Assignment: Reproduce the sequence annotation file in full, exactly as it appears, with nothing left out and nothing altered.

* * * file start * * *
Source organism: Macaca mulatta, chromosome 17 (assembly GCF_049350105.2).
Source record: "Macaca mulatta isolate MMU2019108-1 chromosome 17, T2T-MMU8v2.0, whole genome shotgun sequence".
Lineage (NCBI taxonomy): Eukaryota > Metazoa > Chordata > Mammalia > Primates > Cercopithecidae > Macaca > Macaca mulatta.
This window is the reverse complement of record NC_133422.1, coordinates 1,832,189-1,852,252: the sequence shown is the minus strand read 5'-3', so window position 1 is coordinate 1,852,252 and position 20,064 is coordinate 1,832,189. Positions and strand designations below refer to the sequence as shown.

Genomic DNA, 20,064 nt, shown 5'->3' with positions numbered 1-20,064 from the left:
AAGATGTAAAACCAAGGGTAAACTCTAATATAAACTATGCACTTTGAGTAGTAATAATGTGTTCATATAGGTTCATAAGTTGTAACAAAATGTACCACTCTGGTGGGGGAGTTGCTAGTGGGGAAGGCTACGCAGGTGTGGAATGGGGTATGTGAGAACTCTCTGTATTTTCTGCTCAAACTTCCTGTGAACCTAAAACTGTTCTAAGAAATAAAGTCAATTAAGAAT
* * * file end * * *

Source organism: Macaca mulatta, chromosome 17 (assembly GCF_049350105.2).
Source record: "Macaca mulatta isolate MMU2019108-1 chromosome 17, T2T-MMU8v2.0, whole genome shotgun sequence".
Lineage (NCBI taxonomy): Eukaryota > Metazoa > Chordata > Mammalia > Primates > Cercopithecidae > Macaca > Macaca mulatta.
This window is the reverse complement of record NC_133422.1, coordinates 1,832,189-1,852,252: the sequence shown is the minus strand read 5'-3', so window position 1 is coordinate 1,852,252 and position 20,064 is coordinate 1,832,189. Positions and strand designations below refer to the sequence as shown.

Genomic DNA, 20,064 nt, shown 5'->3' with positions numbered 1-20,064 from the left:
AAGATGTAAAACCAAGGGTAAACTCTAATATAAACTATGCACTTTGAGTAGTAATAATGTGTTCATATAGGTTCATAAGTTGTAACAAAATGTACCACTCTGGTGGGGGAGTTGCTAGTGGGGAAGGCTACGCAGGTGTGGAATGGGGTATGTGAGAACTCTCTGTATTTTCTGCTCAAACTTCCTGTGAACCTAAAACTGTTCTAAGAAATAAAGTCAATTAAGAAT